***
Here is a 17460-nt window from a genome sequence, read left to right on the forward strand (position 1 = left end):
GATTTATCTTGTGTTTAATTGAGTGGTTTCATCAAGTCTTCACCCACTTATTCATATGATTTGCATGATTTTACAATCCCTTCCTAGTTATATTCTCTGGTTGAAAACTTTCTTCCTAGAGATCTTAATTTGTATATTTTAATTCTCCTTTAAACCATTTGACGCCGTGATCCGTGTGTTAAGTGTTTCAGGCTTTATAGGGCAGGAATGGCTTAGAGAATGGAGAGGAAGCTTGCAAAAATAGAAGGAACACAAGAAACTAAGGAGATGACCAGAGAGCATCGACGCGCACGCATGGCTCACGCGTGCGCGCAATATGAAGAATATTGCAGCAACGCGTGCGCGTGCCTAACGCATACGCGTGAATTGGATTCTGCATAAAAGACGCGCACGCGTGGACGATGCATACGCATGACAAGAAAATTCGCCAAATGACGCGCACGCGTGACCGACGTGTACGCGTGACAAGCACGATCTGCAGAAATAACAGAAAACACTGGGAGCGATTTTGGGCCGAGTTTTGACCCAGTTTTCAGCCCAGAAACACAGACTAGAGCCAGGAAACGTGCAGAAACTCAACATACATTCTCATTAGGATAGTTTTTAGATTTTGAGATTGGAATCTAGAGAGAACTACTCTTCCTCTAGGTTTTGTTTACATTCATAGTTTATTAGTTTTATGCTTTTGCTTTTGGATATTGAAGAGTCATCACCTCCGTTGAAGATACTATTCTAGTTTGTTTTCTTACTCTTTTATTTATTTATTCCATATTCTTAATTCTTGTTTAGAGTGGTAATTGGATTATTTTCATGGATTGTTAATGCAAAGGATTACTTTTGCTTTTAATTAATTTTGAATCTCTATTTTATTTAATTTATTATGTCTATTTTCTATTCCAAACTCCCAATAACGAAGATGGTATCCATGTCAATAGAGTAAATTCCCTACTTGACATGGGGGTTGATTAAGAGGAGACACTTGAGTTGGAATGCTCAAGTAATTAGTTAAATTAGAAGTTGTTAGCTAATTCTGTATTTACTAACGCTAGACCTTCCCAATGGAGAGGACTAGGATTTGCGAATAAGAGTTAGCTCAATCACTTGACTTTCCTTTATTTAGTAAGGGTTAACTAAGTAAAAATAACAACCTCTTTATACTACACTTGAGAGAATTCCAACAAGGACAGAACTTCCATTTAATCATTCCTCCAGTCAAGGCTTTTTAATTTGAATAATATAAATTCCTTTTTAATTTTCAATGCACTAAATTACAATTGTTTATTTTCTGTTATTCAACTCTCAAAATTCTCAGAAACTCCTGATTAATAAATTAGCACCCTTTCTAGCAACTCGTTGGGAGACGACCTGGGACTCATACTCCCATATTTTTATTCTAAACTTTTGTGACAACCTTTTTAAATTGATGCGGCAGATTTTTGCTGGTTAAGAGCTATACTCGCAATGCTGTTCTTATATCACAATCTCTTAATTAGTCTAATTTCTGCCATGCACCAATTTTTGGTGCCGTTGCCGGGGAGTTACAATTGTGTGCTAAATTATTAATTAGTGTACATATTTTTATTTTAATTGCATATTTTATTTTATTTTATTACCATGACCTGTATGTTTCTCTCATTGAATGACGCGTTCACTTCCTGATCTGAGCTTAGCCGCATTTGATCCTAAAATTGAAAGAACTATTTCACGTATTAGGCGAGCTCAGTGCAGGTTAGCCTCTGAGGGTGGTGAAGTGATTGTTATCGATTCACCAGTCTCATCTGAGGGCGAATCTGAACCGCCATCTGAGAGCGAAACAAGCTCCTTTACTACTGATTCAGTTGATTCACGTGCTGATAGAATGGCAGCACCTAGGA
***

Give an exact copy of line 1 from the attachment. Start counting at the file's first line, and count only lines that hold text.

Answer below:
Here is a 17460-nt window from a genome sequence, read left to right on the forward strand (position 1 = left end):